Skip to main content

See also:

Time to plant that fall organic garden

Author with bumper harvest of heirloom organic tomatoes
Author with bumper harvest of heirloom organic tomatoes
Merlyn Seeley

Did you plant a spring garden? Are you going to plant a fall garden? If not, why not? Many questions may surface when someone talks about organic gardening to others, especially if organic gardening is your passion. One thing is for sure, though, the question of when to plant your fall garden can be answered quickly and precisely....plant it now! End of July and August are the time, in southern Missouri, when fall planting is best. Average temperatures in this area of the country are usually pretty hot, but we have had a pretty mild summer this year and so fall, the month of August, usually our hottest month, has been quite cool. If you ask a homesteader, like myself, it is time to plant that fall garden to take advantage of the short fall season that we just may be in store for.

According to the Killeen Daily Herald, "Expert gardeners and amateur enthusiasts gathered Saturday afternoon at the Activities Center. The city’s second Seed and Plant Swap was sponsored by the Parks and Recreation Department." If you are into organic and heirloom gardening seed swaps are the cheapest and usually the best way to get your organic and heirloom seeds. Seeds that are heirloom have not been altered from their original beginning, some 100's of years back. Organic seeds could very well be hybrid which have been altered in some way. If you are going to plant an heirloom or organic fall garden, look for seed swaps in your local area and make sure to protect own heritage through seeds before genetically modification (GMO) makes them all extinct!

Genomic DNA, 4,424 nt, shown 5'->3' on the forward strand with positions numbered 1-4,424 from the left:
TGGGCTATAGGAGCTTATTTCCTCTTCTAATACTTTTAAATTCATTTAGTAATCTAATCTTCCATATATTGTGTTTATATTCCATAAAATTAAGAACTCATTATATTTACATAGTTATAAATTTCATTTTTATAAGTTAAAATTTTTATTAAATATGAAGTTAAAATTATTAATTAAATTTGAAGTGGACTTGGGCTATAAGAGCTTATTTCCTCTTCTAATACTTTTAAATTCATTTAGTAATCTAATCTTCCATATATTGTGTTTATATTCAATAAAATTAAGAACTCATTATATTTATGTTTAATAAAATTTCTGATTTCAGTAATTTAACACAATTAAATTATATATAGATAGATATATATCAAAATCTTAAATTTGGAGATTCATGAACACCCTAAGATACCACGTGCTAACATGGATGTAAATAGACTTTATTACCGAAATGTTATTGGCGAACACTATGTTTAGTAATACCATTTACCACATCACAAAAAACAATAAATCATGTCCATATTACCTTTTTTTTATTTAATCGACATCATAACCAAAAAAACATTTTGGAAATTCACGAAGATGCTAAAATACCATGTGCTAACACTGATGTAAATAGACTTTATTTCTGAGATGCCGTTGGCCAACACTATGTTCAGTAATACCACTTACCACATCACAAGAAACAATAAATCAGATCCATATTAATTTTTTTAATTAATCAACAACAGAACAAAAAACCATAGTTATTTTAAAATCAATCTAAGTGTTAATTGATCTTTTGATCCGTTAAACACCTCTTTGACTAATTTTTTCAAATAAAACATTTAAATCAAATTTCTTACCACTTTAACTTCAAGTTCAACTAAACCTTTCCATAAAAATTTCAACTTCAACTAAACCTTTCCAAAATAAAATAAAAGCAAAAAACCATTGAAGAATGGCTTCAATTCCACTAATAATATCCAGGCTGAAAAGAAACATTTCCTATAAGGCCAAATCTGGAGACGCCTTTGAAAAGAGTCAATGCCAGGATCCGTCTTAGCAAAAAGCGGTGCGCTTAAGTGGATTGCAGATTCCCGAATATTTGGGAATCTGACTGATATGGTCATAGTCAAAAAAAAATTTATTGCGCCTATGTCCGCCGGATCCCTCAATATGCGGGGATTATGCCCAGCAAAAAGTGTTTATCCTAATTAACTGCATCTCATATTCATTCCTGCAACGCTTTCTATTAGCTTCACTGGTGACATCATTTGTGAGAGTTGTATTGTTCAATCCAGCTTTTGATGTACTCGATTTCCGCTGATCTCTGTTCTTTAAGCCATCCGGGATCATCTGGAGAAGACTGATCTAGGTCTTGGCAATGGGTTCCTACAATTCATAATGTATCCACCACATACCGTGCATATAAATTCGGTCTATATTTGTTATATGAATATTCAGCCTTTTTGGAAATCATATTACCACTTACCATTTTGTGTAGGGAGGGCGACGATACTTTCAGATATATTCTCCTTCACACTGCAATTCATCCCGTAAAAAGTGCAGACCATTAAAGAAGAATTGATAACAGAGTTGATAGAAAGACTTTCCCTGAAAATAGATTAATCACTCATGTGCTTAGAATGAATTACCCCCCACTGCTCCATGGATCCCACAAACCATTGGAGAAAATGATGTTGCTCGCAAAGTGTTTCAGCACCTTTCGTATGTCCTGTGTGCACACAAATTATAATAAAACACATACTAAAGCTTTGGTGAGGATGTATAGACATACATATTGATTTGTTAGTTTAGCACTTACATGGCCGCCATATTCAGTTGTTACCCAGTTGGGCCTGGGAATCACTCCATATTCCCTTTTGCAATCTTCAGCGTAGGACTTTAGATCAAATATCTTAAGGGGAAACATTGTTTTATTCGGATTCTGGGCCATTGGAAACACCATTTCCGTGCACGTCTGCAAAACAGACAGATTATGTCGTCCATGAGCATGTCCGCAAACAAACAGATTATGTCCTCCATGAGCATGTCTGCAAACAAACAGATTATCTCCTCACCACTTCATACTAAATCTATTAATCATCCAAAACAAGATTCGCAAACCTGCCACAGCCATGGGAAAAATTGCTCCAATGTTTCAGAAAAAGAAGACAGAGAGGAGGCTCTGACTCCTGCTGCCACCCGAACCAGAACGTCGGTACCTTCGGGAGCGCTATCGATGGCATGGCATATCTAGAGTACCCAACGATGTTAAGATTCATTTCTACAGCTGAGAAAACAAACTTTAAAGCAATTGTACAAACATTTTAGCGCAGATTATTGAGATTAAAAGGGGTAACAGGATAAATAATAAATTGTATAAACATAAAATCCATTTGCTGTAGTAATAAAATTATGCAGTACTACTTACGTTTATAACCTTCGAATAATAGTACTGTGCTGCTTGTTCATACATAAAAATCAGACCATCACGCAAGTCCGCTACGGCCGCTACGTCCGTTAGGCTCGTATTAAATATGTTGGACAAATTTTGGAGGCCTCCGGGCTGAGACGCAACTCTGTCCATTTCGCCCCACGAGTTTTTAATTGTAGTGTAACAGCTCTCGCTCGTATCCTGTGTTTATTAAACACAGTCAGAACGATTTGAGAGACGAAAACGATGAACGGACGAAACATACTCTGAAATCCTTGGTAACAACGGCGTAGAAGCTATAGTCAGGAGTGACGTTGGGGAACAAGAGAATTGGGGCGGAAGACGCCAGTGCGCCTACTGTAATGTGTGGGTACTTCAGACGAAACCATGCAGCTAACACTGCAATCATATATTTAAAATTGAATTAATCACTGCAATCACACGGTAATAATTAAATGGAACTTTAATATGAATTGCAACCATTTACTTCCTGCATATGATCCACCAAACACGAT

Usually seed swaps are held a few times a year and are a great way to get free seeds for your fall garden that you may be lacking. If you have extra seeds you can trade them for what you may want/need to plant in your fall garden. Some seed swap gatherings also swap seedlings and plants. Enjoy these gardening tips and put them to use in your fall garden.

Using organic manure and humus
When you are planning your organic garden you have to take into consideration the condition of the native soil. If you have hard dry looking soil then chances are you have a very acidic soil which will grow certain plants while others will not only not grow well but the seeds may not ever sprout. If you buy humus/manure mix make sure it is an organic humus mix or you will not have an organic garden growing. Your soil has to be amended too, and prepared before planting seedlings or seeds so that you will get a good harvest instead of one that just starts out slow, grows slow and then just stops growing. This is usually what happens when you try and plant in soil that is not all that great.

In Missouri, we have pretty acidic soil so some things grow well and some do not. Sometimes carrots planted from seed can be planted 3 times a year and all 3 times never even get a sprout. Other things in the garden can do really well such as, collards and cabbage and peas, tomatoes. So amending the soil using a mix of organic humus and manure really helps. Now you can buy this by the 40lb bag at most stores that carry potting soil and it is really cheap, around $1.97 cent for a 40lb bag. Plants will grow much better and quicker in the newly amended soil you will notice. If you have access, a place where manure is abundant, such as a cattle auction barn, then you could get loads of cattle manure for free. Never plant seeds or plants directly in manure/soil mix. Always allow a week or more to pass by so the manure does not burn the plants/seeds.